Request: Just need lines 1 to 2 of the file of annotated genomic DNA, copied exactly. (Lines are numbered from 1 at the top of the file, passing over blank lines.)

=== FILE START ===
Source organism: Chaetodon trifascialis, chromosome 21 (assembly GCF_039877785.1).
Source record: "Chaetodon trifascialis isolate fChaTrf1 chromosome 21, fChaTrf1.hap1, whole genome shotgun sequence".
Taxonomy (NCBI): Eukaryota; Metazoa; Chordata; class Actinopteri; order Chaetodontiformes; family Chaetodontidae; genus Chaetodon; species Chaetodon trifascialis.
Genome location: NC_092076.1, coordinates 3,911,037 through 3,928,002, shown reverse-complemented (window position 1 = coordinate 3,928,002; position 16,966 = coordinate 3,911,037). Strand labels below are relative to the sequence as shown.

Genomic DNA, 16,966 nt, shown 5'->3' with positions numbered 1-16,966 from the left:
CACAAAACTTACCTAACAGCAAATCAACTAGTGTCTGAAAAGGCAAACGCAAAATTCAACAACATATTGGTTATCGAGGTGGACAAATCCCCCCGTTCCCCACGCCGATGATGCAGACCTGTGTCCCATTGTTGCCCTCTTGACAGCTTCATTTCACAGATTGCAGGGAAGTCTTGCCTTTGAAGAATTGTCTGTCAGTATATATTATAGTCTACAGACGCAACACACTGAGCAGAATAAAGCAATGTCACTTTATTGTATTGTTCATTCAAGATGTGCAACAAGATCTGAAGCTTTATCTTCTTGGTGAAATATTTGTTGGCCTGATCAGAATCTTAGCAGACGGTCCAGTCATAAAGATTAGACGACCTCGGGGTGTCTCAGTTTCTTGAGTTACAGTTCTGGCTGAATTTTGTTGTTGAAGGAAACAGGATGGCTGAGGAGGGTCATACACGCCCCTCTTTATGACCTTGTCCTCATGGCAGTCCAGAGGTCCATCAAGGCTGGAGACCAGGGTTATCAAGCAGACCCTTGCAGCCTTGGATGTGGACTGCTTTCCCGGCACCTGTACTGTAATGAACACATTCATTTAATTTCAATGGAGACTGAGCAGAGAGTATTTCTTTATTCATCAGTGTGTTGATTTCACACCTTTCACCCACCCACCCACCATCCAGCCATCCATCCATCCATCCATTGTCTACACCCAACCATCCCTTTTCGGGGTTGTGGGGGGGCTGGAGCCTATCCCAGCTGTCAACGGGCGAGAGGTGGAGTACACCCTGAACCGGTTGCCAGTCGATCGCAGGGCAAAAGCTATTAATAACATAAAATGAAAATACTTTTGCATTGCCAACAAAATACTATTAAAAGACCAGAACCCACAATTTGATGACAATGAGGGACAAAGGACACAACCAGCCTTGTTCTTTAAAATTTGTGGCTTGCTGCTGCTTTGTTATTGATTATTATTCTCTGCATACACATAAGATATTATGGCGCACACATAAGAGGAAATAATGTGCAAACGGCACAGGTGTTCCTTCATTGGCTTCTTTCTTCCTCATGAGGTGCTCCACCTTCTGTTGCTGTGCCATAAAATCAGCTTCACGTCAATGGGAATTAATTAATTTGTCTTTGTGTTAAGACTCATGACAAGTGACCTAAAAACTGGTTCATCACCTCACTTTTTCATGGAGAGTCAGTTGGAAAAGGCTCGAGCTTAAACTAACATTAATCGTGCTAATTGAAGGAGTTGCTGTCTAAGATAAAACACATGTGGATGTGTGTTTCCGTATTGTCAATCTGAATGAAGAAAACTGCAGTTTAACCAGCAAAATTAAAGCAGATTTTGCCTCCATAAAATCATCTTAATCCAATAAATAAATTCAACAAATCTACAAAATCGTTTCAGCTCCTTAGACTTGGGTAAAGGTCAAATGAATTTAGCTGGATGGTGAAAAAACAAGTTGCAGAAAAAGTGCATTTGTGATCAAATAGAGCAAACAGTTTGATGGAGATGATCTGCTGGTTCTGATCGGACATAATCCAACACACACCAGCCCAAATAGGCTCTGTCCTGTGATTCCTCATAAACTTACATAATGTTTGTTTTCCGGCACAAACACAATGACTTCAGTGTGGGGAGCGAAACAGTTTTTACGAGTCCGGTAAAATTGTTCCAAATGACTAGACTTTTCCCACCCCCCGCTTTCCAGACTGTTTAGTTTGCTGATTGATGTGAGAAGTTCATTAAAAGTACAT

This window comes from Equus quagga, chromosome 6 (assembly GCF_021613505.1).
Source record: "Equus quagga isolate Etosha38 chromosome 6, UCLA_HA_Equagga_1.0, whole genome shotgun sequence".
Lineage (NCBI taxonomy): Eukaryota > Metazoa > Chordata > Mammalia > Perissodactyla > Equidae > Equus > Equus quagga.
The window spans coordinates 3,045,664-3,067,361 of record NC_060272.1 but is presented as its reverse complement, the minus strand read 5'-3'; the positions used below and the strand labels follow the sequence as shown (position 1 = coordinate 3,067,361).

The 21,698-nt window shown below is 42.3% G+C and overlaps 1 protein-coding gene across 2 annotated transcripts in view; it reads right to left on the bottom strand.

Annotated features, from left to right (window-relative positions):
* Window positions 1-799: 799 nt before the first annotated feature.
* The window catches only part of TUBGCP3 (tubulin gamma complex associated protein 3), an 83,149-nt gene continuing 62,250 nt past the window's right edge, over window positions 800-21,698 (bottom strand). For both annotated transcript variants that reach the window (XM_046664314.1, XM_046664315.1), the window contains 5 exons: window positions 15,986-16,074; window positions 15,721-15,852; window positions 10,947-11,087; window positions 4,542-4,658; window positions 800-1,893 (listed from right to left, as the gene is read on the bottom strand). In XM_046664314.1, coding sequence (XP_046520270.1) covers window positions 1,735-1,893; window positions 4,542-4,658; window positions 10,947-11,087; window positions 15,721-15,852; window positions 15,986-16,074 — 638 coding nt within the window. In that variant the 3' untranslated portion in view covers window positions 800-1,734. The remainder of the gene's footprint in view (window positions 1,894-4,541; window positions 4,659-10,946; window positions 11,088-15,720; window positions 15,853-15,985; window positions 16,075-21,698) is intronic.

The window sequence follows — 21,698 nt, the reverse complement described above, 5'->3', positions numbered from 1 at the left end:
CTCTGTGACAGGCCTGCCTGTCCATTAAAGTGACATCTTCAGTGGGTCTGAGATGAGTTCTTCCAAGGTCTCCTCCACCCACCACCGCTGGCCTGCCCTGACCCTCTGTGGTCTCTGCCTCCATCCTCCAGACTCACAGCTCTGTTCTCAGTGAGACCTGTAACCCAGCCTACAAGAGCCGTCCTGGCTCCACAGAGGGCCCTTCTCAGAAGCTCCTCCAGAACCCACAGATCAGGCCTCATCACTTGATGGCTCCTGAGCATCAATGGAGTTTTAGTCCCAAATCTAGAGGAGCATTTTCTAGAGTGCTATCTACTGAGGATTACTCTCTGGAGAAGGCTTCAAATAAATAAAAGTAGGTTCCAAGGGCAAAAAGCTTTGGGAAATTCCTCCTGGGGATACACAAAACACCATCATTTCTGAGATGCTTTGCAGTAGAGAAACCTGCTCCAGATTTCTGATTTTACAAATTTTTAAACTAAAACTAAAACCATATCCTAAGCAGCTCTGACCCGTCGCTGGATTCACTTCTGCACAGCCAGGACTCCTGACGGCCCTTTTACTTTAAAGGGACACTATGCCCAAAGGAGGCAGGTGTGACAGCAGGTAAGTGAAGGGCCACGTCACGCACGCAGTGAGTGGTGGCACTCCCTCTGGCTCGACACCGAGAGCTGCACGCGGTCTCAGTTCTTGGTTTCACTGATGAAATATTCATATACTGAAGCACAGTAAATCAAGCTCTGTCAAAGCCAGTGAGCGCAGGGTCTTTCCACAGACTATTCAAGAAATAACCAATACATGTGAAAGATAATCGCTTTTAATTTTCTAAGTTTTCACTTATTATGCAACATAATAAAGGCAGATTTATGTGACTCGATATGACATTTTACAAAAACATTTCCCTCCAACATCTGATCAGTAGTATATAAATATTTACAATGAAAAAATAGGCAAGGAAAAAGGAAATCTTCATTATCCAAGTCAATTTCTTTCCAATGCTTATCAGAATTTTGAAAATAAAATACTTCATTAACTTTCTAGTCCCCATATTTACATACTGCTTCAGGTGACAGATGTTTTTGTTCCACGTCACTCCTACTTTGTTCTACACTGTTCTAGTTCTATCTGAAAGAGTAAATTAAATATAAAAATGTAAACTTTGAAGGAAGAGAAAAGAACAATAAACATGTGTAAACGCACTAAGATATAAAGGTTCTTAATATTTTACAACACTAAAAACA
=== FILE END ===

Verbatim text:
Source organism: Chaetodon trifascialis, chromosome 21 (assembly GCF_039877785.1).
Source record: "Chaetodon trifascialis isolate fChaTrf1 chromosome 21, fChaTrf1.hap1, whole genome shotgun sequence".